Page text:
A new vision in the fight against preventable blindness

24/01/2013

A new vision in the fight against preventable blindness

GIS technology is playing a key role in the efforts to eradicate trachoma – the world’s leading cause of preventable blindness.

Otherwise known as granular conjunctivitis, trachoma is a bacterial eye disease that affects the globe’s most vulnerable populations, and when left untreated can cause blindness.

The disease is most prevalent in women and children living in regions with limited access to sanitation and water. As it is transmitted via close personal contact, trachoma outbreaks tend to occur in clusters – often affecting entire families and communities.

The International Trachoma Initiative (ITI) – an NGO dedicated to the elimination of blinding trachoma – report there are approximately 110 million people worldwide living in areas where the disease is endemic and who require treatment, with an additional 210 million people living in areas where trachoma is suspected of being endemic.

In an effort to completely eradicate trachoma, the World Health Organisation (WHO) launched an ambitious program called The Alliance for the Global Elimination of Blinding Trachoma 2020, or GET 2020.

In order to help achieve this goal, ITI has turned to GIS technology to map and analyse incidences of trachoma in near real-time, and facilitate improved treatment.

Previously, ITI had developed the Global Atlas of Trachoma, an open-access resource providing regional maps of trachoma’s geographic distribution – a tool which enabled health workers to reach more people with preventative hygiene, corrective surgery and antibiotics.

However, researchers discovered the database supporting the atlas had information gaps – with more than 1,200 health districts lacking the data needed to guide interventions.

To resolve this issue, fieldworkers were equipped with mobile devices to collect information from isolated and hard-to-reach locations.

This allowed them to report back to head office in real-time, where the data could be mapped and scrutinised – enabling researchers to pinpoint gaps in prevention and treatment services.

To trial this idea, a development study took place in Ethiopia’s Oromia region in mid 2011, leveraging the latest ArcGIS data collection, transfer and visual display processes.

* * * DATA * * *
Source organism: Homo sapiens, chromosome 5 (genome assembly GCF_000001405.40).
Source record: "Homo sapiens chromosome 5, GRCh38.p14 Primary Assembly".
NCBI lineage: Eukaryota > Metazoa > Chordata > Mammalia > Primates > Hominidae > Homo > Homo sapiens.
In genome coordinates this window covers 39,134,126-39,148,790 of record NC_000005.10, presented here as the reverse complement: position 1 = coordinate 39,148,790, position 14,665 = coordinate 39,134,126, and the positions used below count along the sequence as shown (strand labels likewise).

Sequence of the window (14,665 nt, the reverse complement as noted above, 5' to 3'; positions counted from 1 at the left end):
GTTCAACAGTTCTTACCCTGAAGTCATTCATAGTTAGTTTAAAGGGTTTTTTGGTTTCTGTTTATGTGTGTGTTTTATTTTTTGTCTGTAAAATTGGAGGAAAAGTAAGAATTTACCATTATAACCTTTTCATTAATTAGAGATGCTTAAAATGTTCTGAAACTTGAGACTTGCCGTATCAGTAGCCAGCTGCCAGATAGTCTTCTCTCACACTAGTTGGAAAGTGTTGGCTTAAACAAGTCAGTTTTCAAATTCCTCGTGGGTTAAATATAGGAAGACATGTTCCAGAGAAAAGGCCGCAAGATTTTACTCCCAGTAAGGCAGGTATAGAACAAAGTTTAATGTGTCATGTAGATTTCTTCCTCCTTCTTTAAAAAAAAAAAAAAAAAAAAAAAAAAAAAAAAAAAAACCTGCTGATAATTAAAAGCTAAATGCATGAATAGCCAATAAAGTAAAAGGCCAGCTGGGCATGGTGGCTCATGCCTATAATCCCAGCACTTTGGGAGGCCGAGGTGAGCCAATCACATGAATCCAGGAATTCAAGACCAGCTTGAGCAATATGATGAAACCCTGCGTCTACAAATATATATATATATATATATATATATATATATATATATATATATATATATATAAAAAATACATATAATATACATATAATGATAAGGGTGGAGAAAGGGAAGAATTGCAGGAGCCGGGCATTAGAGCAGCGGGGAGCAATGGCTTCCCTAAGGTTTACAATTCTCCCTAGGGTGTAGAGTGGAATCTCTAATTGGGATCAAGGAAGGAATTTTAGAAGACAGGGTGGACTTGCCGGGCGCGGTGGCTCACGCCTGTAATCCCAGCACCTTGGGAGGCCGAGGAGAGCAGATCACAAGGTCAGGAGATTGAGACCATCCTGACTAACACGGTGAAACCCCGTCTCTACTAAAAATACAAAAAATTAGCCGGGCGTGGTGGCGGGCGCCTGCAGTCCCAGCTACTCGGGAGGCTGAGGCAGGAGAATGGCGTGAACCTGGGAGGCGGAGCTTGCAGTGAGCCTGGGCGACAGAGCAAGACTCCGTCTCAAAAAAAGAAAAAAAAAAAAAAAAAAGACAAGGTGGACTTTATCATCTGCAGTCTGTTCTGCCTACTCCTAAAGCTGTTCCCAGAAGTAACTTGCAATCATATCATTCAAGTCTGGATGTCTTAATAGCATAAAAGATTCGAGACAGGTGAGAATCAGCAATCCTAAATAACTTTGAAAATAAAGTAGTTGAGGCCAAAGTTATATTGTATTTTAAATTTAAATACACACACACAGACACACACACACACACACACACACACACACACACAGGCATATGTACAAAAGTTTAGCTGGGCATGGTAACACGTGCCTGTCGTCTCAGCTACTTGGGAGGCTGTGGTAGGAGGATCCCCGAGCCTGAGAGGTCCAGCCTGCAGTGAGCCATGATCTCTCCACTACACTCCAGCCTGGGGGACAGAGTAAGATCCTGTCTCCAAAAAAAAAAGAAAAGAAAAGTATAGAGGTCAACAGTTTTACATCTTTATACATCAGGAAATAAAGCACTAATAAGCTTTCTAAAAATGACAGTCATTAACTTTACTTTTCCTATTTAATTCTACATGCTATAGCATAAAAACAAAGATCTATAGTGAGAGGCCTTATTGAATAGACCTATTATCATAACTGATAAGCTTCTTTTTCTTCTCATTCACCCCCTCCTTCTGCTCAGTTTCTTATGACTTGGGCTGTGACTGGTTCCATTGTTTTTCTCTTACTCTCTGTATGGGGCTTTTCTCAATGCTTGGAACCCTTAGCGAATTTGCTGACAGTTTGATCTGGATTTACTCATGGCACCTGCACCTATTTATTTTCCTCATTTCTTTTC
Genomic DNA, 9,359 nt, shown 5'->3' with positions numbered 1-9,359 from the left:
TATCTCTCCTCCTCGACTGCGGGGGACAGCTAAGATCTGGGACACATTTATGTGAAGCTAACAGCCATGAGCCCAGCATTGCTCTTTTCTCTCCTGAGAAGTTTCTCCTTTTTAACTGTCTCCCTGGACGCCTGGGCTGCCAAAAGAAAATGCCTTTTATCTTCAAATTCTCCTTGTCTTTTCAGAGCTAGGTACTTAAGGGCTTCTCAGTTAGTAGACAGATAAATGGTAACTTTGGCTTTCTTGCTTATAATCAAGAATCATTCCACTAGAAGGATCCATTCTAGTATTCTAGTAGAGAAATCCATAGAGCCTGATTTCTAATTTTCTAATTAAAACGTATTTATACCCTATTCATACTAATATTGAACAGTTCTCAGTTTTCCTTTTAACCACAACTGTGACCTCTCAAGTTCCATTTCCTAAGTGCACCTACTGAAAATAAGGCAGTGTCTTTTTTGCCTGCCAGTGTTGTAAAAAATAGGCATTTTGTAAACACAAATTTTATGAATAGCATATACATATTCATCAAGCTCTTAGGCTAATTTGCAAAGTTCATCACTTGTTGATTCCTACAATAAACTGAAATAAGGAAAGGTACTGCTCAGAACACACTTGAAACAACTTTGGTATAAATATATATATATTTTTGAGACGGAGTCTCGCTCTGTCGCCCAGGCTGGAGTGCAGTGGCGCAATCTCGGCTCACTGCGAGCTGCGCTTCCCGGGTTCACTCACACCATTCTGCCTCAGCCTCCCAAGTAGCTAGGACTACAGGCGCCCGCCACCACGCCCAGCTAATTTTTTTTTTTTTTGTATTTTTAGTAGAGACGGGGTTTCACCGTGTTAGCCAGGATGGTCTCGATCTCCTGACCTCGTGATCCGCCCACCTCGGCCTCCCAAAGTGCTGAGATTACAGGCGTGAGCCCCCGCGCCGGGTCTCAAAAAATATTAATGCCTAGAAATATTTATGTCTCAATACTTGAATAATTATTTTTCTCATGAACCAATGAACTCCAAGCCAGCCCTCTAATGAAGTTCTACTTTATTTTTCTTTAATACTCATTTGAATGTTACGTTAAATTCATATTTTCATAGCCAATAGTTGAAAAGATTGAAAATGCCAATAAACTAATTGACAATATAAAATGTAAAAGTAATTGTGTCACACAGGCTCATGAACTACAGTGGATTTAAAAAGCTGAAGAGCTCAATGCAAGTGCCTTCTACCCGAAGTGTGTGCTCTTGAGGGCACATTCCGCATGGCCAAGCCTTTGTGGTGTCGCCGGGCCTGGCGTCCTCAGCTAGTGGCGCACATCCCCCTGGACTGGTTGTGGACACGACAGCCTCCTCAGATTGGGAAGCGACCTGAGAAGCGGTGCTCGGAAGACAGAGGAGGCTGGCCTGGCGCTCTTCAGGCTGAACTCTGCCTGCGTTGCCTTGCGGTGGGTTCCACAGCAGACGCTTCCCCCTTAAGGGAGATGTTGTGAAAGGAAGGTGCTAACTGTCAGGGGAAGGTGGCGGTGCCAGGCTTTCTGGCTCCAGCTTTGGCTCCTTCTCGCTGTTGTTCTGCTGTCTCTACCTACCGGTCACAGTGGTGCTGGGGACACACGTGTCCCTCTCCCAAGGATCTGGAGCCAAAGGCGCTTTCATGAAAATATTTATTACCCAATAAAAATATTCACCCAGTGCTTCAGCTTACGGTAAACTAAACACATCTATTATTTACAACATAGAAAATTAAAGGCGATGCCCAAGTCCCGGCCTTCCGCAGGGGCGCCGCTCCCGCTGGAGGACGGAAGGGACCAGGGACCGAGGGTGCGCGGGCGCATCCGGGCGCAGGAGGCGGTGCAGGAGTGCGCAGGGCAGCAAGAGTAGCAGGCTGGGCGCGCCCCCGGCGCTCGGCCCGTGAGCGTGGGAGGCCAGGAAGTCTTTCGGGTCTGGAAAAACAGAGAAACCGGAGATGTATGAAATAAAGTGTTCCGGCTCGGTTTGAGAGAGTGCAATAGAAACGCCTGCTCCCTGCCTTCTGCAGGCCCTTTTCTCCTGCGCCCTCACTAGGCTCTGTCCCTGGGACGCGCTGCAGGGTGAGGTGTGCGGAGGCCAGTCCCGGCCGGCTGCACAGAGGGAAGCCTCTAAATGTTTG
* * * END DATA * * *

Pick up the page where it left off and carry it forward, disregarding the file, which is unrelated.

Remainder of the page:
Fieldworkers were taught to collect data on Android devices such as smartphones and tablets – and the simplicity of the user interface meant this training was completed in half a day.

These workers were then able to visit very remote locations and quickly update data from the field – using their devices to transmit data back to ITI headquarters in the US, where it was summarised, checked for errors and mapped.

Using a 3G connection, the data was transmitted to the server and updated in real-time, eliminating the need for manual data entry – a by-product of the surveys conducted previously.

The data was then converted into points on a map, which illustrated the distribution of surveyed clusters and ensured selected samples spatially represented the entire survey area.

This provided aid workers with a more accurate picture and understanding of the incidences of trachoma and enabled them to provide better assistance to impacted communities.

The ability to easily collect data on mobile devices from very remote, hard-to-reach locations and perform real-time data transfers provided much-needed efficiencies, and the technology trial was deemed a success.

Additionally dynamic maps provided an intuitive tool to help health workers quickly identify affected areas and people needing treatment.

With so many potential applications in the health arena, researchers are now looking at ways they can use GIS technology to help combat other tropical diseases.


A new vision in the fight against preventable blindness A new vision in the fight against preventable blindness